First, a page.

Soon, Thomas started to rack up a series of firsts. In 2007, she became the first woman to officiate a major college football game (Memphis vs. Jacksonville State). After the 2009 regular season, she was the first woman to officiate a bowl game — the Little Caesars Pizza Bowl between Marshall and Ohio. On Nov. 12, 2011, she became the first woman to officiate in a Big Ten stadium, working as a line judge when Northwestern hosted Rice. And, in 2010, she was selected to work the championship game in the short-lived professional United Football League.
“She has great communication skills,” Austin said of her. “She has the ability to calm the coach down and to explain whatever the coach is questioning. More times than not, a coach just wants to vent. We try to give him his 15 to 20 seconds to vent and then ask, ‘What’s your question?’ That’s a good skill, and Sarah has that skill.”
By 2013, those skills had earned her a spot as one of 21 finalists in contention for a permanent NFL officiating position. She was asked to spend three days at the Indianapolis Colts minicamp as part of the NFL officiating development program. She officiated preseason games, including Chip Kelly’s first exhibition as head coach of the Philadelphia Eagles. Finally, at 10:47 a.m. last April 2 came the phone call Thomas had not even dreamed of 20 years before, but was now praying for.
“When I looked at my phone and it was area code 212, I was just praying that it was Dean Blandino on the other end of the line,” Thomas said, referring to the NFL’s vice president of officiating. “And it was, and he just said it was an honor for me to have received it. So I tell my girlfriends and family that I was speechless. It’s hard for them to believe that now, but it was just an honor and a humbling experience, and I’m glad I got the call.”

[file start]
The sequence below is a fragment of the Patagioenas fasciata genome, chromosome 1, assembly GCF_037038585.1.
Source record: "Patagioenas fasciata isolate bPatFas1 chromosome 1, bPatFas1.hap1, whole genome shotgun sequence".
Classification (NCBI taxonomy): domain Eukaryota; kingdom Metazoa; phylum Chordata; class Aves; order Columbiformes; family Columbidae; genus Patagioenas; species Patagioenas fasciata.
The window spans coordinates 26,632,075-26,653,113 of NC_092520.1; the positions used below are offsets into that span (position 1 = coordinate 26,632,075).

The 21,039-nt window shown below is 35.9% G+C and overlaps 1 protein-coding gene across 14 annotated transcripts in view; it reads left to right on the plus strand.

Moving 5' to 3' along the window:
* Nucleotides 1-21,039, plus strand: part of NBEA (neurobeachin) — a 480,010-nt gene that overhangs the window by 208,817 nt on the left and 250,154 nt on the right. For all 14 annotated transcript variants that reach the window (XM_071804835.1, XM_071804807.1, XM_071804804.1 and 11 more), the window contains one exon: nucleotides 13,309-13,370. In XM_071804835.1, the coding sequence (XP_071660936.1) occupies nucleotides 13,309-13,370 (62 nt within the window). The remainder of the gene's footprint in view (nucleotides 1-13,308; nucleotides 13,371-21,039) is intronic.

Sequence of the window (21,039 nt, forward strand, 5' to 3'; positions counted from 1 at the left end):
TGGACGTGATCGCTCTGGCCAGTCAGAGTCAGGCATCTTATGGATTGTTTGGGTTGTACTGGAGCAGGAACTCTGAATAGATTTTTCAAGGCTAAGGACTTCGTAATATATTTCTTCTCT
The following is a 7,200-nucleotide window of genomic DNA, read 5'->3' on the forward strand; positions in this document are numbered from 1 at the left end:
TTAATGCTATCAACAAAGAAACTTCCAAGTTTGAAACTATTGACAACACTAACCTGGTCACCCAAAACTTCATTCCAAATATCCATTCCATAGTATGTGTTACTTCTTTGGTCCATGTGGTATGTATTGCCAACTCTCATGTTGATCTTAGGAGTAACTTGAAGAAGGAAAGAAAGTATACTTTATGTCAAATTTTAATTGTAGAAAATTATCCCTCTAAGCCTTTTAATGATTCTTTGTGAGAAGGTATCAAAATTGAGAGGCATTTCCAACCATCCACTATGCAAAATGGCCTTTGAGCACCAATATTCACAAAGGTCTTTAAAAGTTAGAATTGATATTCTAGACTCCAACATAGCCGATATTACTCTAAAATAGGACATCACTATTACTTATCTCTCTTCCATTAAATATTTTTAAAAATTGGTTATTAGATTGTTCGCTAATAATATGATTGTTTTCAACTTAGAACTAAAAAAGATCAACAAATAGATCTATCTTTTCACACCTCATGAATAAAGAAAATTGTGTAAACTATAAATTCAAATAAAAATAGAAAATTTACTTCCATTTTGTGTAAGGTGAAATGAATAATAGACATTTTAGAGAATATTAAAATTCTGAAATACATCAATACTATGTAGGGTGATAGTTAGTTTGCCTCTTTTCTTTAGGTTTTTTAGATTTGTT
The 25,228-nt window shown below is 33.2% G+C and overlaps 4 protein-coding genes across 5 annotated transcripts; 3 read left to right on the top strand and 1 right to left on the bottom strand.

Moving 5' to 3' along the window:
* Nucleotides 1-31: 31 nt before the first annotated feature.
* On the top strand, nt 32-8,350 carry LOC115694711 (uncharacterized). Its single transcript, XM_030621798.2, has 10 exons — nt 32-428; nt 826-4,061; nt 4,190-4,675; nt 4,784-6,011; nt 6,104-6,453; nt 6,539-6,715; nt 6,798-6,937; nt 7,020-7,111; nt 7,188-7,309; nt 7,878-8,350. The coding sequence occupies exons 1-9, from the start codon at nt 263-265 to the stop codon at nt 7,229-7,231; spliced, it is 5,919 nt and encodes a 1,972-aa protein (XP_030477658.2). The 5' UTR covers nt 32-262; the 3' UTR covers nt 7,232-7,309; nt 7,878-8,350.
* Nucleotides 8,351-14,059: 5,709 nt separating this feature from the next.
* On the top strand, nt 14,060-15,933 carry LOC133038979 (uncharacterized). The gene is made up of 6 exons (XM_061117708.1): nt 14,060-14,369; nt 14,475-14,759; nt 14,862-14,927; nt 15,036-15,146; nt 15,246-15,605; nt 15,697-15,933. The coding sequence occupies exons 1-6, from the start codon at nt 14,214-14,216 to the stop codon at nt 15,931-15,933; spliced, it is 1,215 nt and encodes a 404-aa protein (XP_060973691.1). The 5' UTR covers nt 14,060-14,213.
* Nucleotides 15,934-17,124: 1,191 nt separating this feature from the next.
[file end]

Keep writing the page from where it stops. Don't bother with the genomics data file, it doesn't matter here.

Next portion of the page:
It means a continuation of hectic times in the Thomas household in Brandon, Miss. In addition to helping her husband, Brian, raise their 11- and 14-year-old sons and 2-year-old daughter, she also works full time as a drug company sales rep. But it seems it’s something they’ve all grown used to.
“My life these last few years has been a lot of travel, but my family is accustomed to it,” she said. “I try to balance it all, and I think that’s just it. You learn to prioritize and delegate and say no when you can’t and then just focus on the things you can control and stay positive.”
And if you don’t see her on TV, you can search for recent pictures of her in action at www.zimbio.com.
Sarah Thomas was not the first woman to officiate a regular-season NFL game. Do you remember who was — and why?
Answer to Wednesday’s trivia: It took more than a quarter-century, but Betty Rubble finally earned some respect in the world of vitamins. In 1968, Miles Laboratories replaced its Chocks vitamins with Flintstones to try to entice more children to ask their parents for the product modeled on the popular TV Stone-Age family. But for the next 27 years while kids eagerly chewed up Fred, Wilma, Barney, Pebbles, Dino — even the Great Gazoo, for Pete’s sake — there was no Betty. Finally after playing Mrs. Rubble in the 1994 Flintstones movie, actress Rosie O’Donnell urged fans to tell Bayer (which had purchased Miles in 1978) to correct this atrocious oversight. In December 1995, Betty replaced the Flintmobile car in the vitamin bottle.